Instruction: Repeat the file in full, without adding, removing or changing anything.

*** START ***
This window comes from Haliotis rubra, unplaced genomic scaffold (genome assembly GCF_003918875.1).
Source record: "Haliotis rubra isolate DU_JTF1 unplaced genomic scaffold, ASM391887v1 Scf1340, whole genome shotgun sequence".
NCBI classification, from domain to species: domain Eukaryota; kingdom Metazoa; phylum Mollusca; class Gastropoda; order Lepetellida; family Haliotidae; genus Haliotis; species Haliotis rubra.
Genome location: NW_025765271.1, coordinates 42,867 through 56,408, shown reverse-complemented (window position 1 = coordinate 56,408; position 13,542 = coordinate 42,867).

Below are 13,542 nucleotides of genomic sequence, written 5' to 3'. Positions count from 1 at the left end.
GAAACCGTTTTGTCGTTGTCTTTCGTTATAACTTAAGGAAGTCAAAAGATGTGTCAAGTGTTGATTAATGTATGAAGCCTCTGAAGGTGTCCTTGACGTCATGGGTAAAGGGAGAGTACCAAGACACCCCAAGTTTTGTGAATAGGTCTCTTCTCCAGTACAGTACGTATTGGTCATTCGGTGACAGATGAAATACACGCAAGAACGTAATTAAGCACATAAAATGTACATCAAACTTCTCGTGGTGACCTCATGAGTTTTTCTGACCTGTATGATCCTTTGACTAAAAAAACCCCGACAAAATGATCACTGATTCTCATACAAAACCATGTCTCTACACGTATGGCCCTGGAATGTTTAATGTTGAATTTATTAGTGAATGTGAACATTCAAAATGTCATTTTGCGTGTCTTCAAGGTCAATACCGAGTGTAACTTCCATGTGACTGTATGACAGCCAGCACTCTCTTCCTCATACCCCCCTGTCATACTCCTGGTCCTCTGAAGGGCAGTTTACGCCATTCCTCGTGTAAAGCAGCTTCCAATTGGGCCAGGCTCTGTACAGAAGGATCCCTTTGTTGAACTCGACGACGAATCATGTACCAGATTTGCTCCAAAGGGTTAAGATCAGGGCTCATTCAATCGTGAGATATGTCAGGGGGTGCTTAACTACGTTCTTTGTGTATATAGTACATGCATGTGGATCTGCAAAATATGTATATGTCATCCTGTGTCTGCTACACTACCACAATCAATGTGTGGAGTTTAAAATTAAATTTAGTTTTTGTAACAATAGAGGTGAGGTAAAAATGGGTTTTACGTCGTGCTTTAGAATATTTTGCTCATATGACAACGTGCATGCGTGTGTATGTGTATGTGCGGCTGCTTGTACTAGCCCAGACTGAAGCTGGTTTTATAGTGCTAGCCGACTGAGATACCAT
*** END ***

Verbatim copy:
This window comes from Haliotis rubra, unplaced genomic scaffold (genome assembly GCF_003918875.1).
Source record: "Haliotis rubra isolate DU_JTF1 unplaced genomic scaffold, ASM391887v1 Scf1340, whole genome shotgun sequence".
NCBI classification, from domain to species: domain Eukaryota; kingdom Metazoa; phylum Mollusca; class Gastropoda; order Lepetellida; family Haliotidae; genus Haliotis; species Haliotis rubra.
Genome location: NW_025765271.1, coordinates 42,867 through 56,408, shown reverse-complemented (window position 1 = coordinate 56,408; position 13,542 = coordinate 42,867).

Below are 13,542 nucleotides of genomic sequence, written 5' to 3'. Positions count from 1 at the left end.
GAAACCGTTTTGTCGTTGTCTTTCGTTATAACTTAAGGAAGTCAAAAGATGTGTCAAGTGTTGATTAATGTATGAAGCCTCTGAAGGTGTCCTTGACGTCATGGGTAAAGGGAGAGTACCAAGACACCCCAAGTTTTGTGAATAGGTCTCTTCTCCAGTACAGTACGTATTGGTCATTCGGTGACAGATGAAATACACGCAAGAACGTAATTAAGCACATAAAATGTACATCAAACTTCTCGTGGTGACCTCATGAGTTTTTCTGACCTGTATGATCCTTTGACTAAAAAAACCCCGACAAAATGATCACTGATTCTCATACAAAACCATGTCTCTACACGTATGGCCCTGGAATGTTTAATGTTGAATTTATTAGTGAATGTGAACATTCAAAATGTCATTTTGCGTGTCTTCAAGGTCAATACCGAGTGTAACTTCCATGTGACTGTATGACAGCCAGCACTCTCTTCCTCATACCCCCCTGTCATACTCCTGGTCCTCTGAAGGGCAGTTTACGCCATTCCTCGTGTAAAGCAGCTTCCAATTGGGCCAGGCTCTGTACAGAAGGATCCCTTTGTTGAACTCGACGACGAATCATGTACCAGATTTGCTCCAAAGGGTTAAGATCAGGGCTCATTCAATCGTGAGATATGTCAGGGGGTGCTTAACTACGTTCTTTGTGTATATAGTACATGCATGTGGATCTGCAAAATATGTATATGTCATCCTGTGTCTGCTACACTACCACAATCAATGTGTGGAGTTTAAAATTAAATTTAGTTTTTGTAACAATAGAGGTGAGGTAAAAATGGGTTTTACGTCGTGCTTTAGAATATTTTGCTCATATGACAACGTGCATGCGTGTGTATGTGTATGTGCGGCTGCTTGTACTAGCCCAGACTGAAGCTGGTTTTATAGTGCTAGCCGACTGAGATACCAT